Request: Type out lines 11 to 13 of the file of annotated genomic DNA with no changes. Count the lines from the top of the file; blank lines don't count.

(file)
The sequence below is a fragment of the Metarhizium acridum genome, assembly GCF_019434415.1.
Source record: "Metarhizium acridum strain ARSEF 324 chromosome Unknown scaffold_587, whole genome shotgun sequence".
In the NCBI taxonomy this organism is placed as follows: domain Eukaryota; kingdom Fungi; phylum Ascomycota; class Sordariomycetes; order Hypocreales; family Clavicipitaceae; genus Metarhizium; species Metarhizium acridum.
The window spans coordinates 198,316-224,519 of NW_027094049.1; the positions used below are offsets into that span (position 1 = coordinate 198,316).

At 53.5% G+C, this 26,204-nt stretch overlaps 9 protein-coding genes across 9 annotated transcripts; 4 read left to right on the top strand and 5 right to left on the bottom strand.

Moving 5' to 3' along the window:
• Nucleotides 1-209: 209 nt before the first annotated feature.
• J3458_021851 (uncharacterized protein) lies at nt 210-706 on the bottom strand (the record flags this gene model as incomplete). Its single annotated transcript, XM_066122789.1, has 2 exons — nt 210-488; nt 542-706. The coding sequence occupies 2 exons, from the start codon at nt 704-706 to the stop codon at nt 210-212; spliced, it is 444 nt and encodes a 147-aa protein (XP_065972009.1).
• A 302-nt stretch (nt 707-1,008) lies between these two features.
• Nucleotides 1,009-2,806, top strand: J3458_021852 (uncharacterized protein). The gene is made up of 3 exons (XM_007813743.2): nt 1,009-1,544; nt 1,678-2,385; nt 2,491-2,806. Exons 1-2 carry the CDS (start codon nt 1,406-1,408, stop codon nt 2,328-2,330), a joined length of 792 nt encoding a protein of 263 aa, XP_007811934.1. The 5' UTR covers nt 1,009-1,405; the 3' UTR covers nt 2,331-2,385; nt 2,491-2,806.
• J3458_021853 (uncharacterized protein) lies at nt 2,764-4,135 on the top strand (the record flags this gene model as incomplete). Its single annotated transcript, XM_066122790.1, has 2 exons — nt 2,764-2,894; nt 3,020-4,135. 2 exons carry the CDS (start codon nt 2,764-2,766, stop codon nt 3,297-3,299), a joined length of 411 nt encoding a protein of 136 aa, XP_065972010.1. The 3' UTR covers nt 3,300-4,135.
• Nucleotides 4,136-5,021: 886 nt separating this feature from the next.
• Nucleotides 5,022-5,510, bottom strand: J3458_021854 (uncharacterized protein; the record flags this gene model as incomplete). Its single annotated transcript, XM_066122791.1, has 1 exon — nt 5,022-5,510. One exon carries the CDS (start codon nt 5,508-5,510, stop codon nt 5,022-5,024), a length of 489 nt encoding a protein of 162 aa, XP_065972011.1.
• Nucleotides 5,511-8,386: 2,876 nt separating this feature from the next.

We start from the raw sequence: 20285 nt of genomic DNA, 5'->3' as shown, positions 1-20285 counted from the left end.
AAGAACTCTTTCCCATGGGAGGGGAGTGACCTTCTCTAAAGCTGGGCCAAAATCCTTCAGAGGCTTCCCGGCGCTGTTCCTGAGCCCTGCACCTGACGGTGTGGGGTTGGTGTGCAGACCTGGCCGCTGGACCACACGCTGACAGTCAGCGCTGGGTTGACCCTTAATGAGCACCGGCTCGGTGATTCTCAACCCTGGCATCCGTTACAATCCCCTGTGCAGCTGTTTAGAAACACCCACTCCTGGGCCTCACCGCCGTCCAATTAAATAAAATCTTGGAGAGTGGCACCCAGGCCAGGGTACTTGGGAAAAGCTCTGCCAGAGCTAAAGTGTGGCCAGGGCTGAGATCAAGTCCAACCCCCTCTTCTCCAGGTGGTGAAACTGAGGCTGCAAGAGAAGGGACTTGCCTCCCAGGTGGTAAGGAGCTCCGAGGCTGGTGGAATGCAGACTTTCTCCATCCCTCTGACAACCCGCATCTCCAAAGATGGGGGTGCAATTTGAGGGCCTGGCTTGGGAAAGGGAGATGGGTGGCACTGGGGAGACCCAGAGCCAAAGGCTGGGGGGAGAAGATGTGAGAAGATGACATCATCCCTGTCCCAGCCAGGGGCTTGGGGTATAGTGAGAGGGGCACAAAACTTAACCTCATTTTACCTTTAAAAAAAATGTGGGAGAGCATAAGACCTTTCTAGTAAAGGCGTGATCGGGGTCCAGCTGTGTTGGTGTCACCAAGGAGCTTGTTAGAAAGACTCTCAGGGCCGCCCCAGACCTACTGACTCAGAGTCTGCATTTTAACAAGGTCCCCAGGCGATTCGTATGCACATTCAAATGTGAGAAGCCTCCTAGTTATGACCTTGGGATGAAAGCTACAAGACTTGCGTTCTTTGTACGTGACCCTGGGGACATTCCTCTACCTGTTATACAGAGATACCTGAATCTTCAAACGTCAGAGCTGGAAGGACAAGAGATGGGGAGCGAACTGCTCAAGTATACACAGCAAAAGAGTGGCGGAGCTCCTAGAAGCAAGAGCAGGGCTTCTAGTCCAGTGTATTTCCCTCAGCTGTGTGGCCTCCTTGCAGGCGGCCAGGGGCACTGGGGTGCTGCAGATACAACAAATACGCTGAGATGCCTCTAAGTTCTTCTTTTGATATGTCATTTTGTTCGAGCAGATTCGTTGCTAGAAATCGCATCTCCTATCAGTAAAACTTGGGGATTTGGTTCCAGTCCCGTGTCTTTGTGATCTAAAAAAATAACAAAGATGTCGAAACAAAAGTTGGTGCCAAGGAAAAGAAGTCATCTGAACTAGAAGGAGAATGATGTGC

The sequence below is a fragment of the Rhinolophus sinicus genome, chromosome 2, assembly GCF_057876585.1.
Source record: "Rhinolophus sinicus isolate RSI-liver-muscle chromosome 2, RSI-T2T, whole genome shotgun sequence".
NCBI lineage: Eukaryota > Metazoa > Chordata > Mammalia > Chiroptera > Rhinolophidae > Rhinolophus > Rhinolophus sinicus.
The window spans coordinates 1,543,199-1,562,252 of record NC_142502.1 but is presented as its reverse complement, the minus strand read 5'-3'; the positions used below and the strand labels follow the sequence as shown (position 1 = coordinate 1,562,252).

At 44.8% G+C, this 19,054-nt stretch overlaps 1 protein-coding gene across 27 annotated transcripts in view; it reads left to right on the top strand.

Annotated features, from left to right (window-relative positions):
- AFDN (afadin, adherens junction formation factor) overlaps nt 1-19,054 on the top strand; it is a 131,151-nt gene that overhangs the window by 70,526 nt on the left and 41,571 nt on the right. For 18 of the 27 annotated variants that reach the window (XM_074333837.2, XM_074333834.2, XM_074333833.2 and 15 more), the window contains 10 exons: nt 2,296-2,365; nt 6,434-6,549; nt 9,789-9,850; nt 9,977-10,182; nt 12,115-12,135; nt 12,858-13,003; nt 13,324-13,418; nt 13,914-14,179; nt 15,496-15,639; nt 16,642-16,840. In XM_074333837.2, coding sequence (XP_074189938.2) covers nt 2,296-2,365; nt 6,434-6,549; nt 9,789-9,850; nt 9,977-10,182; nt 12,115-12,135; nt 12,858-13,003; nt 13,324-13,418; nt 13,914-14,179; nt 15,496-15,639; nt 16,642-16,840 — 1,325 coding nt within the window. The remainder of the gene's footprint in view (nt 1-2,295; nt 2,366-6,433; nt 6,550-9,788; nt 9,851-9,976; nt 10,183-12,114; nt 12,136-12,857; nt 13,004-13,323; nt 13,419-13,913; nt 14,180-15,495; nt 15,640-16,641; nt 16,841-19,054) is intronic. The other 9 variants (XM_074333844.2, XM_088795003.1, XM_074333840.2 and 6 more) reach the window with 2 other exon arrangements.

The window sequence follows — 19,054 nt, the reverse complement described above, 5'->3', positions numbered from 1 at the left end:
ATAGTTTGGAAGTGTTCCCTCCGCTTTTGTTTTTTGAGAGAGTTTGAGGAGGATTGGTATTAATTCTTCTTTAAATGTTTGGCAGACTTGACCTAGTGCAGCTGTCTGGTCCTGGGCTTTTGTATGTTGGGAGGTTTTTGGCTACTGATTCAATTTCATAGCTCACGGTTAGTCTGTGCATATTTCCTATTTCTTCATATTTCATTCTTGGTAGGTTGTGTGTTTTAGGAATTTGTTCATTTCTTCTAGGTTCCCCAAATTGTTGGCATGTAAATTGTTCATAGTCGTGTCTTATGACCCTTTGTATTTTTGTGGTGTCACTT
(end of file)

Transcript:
• J3458_021853 (uncharacterized protein) lies at nt 2,764-4,135 on the top strand (the record flags this gene model as incomplete). Its single annotated transcript, XM_066122790.1, has 2 exons — nt 2,764-2,894; nt 3,020-4,135. 2 exons carry the CDS (start codon nt 2,764-2,766, stop codon nt 3,297-3,299), a joined length of 411 nt encoding a protein of 136 aa, XP_065972010.1. The 3' UTR covers nt 3,300-4,135.
• Nucleotides 4,136-5,021: 886 nt separating this feature from the next.
• Nucleotides 5,022-5,510, bottom strand: J3458_021854 (uncharacterized protein; the record flags this gene model as incomplete). Its single annotated transcript, XM_066122791.1, has 1 exon — nt 5,022-5,510. One exon carries the CDS (start codon nt 5,508-5,510, stop codon nt 5,022-5,024), a length of 489 nt encoding a protein of 162 aa, XP_065972011.1.